“At the CFC headquarters, South Korean commanders can obtain classified information and intelligence from U.S. intelligence, surveillance and reconnaissance assets almost in real time, especially in time of North Korea’s military provocations, such as missile test firings,” said Kim, who is now a professor of international politics at Kyonggi University in Seoul. “I’m worried [whether] the commanders of the two militaries could share intelligence more and better than now.”

Defense Ministry spokeswoman Choi Hyun-soo brushed off those concerns.

“In future warfare, geographical distance doesn’t carry significance, and the combined defense posture has been well confirmed through the C4I systems,” she said. “The U.S. has reaffirmed its ironclad security commitment to South Korea, and the allied forces have done their best to achieve the safety and security of the people.”

However, a key adviser to South Korea’s defense minister said the U.S. military doesn’t want to be controlled by a South Korean commander, "whether it’s a [Joint Chiefs of Staff] chairman or a separate four-star general.”

“It seems the U.S. military doesn’t trust the South Korean wartime commanding capability — at least now — and that’s why they want to keep its command-and-control facility at the consolidated base in Pyeongtaek,” said the adviser, speaking on condition of anonymity.

Practically speaking, the adviser added, “even though a South Korean general is selected as CFC commander, he would likely be dependent on the deputy commander from the U.S. military.”

Kim, the former Army colonel, offered a more frank analogy of the envisaged chain of command.

“It’s like a vice chairman, who has 95 percent of shares in his company, is controlled by a chairman with only 5 percent. It’s a really tough mission for the chairman to lead the company independently as planned,” he said.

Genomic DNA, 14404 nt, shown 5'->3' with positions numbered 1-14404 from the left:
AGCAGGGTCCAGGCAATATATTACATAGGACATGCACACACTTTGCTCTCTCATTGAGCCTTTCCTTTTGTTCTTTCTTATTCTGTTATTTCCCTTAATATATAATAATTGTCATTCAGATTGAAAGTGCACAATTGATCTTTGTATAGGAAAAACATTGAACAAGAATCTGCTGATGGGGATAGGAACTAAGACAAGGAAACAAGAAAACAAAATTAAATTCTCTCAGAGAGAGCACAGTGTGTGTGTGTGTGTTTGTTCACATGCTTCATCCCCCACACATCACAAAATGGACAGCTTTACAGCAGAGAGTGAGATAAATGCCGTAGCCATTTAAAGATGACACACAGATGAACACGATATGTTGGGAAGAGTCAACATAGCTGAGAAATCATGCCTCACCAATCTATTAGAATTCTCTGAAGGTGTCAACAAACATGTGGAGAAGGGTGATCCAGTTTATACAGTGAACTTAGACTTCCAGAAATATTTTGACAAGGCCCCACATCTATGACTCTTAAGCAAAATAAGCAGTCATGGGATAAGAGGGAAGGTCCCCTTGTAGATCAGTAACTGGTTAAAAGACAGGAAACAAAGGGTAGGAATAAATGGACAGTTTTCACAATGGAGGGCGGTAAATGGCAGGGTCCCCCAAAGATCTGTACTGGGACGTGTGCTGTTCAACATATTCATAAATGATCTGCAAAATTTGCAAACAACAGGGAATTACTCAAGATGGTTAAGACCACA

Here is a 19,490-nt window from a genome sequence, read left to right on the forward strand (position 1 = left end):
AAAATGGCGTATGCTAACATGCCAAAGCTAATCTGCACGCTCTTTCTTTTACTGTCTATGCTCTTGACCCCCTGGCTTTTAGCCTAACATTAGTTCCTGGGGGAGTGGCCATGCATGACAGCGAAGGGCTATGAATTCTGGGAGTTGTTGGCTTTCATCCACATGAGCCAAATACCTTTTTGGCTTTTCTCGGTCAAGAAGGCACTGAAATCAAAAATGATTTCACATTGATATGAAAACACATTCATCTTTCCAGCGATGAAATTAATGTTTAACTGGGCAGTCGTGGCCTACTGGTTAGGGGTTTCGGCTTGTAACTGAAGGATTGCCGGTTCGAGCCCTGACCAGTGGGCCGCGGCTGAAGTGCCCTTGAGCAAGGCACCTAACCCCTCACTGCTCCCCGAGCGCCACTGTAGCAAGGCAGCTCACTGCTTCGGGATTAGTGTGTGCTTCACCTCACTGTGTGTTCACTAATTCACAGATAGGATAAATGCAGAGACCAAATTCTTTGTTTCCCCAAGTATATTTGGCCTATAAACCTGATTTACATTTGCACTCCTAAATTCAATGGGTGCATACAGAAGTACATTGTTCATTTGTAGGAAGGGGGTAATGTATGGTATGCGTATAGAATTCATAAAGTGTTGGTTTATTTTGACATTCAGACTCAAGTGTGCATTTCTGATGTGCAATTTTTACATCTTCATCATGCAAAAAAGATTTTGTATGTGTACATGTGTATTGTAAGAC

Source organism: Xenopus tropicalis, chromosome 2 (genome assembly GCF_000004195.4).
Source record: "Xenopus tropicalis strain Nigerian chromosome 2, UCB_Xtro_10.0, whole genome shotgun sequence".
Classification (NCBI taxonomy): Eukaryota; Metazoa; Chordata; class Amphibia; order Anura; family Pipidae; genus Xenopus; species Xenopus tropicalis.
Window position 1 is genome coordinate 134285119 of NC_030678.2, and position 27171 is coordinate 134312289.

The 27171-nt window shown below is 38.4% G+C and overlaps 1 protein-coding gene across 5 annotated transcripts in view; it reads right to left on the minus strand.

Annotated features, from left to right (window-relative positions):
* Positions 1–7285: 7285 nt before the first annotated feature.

Park Won-gon, an international relations professor at Handong Global University in Pohang, believes the decision for the U.S. to move a key command away from the capital implies the country doesn't want to play the role of "tripwire" in possible North Korean aggression.

“Instead, the U.S. military would provide air and naval support at a certain level in the case of an emergency,” Park said.

The two allies are scheduled to stage the first-ever South Korea-led training exercise in August as part of efforts to verify whether South Korean commanders are on course to meet the conditions required for the transition of wartime operational control.

“When I think of an alliance, the word that comes to mind is ‘trust’ — incredible trust between our countries forged in combat nearly 70 years ago,” Shanahan said this month during talks with South Korean officials. “This is also apparent, tremendous strides that the CFC is taking to more rapidly fulfill conditions for the transition of wartime operational control from the U.S. commander to a South Korean commander.”

Jeff Jeong was the South Korea correspondent for Defense News.